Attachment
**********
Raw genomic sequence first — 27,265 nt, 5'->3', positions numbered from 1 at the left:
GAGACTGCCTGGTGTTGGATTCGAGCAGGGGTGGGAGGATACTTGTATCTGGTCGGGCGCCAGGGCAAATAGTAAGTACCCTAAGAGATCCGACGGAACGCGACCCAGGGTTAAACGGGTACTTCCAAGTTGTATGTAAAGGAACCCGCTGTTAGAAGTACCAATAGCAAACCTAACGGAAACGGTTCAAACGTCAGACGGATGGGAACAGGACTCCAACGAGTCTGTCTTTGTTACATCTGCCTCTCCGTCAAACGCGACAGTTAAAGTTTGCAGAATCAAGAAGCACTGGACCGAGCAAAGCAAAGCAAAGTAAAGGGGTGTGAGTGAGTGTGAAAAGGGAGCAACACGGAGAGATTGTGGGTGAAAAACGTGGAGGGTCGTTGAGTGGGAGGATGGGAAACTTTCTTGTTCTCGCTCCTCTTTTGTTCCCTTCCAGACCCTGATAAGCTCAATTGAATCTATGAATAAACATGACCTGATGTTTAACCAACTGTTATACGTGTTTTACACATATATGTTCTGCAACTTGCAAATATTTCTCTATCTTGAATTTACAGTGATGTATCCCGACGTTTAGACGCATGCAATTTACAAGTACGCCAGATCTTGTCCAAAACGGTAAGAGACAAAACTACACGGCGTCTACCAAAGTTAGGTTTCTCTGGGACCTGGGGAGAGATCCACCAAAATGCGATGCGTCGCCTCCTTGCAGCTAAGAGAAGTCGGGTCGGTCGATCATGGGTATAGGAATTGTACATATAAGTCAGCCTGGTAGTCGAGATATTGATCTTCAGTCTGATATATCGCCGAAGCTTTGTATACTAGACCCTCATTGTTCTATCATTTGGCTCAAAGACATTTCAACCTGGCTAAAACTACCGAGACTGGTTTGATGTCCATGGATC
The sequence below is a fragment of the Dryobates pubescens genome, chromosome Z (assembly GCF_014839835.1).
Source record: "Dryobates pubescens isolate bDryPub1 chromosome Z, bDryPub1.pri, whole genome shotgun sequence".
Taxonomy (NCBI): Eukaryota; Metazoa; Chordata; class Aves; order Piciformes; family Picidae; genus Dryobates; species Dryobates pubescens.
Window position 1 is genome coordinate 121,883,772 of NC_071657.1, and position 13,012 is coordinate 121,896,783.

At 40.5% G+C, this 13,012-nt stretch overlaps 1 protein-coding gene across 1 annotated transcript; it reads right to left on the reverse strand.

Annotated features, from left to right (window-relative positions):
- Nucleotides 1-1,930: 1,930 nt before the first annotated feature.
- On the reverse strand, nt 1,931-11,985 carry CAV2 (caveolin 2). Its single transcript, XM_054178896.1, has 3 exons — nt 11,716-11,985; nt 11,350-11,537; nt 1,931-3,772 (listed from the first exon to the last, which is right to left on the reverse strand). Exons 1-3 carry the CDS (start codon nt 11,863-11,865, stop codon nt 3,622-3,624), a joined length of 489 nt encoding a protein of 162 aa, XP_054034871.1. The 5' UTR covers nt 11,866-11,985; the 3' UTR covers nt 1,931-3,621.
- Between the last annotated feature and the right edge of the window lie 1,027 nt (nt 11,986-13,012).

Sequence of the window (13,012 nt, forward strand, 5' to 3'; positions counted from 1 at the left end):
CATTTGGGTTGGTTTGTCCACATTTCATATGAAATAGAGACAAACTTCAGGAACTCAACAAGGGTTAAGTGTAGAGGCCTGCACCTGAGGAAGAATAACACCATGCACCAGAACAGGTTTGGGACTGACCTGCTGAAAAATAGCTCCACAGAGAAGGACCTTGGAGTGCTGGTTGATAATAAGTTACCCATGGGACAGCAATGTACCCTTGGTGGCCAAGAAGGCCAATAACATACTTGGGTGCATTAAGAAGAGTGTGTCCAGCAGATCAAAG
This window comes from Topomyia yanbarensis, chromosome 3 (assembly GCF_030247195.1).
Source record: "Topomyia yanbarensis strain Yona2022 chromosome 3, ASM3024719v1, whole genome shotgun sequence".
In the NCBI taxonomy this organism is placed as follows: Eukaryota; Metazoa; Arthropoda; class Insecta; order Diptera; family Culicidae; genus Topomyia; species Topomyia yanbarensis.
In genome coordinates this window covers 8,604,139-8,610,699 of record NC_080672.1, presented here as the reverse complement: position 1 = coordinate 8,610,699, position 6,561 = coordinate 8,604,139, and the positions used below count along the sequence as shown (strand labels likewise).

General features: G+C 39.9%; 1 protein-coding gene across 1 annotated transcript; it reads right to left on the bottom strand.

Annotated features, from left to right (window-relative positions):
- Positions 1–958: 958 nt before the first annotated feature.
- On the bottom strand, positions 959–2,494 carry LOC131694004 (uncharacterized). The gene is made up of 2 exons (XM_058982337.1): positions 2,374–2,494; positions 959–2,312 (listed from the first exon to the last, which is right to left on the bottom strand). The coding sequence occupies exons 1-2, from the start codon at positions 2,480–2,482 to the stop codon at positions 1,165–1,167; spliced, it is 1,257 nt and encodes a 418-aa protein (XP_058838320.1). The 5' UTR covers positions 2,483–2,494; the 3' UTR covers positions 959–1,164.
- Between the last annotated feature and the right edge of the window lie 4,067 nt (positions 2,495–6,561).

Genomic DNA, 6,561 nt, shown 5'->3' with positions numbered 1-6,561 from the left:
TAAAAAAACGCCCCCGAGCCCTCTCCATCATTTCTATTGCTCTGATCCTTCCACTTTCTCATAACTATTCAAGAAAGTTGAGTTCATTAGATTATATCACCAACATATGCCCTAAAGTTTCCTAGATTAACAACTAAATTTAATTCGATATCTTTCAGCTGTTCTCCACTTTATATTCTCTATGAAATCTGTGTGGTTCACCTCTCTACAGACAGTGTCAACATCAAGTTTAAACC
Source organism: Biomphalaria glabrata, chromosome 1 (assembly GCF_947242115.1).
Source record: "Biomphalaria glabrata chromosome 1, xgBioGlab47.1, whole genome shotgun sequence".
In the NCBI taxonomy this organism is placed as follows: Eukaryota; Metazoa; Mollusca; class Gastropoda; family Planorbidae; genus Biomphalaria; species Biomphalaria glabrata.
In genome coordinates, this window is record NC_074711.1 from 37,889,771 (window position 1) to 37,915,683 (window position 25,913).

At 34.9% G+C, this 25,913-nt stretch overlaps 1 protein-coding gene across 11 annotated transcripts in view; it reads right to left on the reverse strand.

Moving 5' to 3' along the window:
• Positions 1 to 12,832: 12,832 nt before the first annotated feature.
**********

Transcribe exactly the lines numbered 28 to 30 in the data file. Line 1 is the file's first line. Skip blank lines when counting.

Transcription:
In genome coordinates, this window is record NC_074711.1 from 37,889,771 (window position 1) to 37,915,683 (window position 25,913).

At 34.9% G+C, this 25,913-nt stretch overlaps 1 protein-coding gene across 11 annotated transcripts in view; it reads right to left on the reverse strand.

Moving 5' to 3' along the window: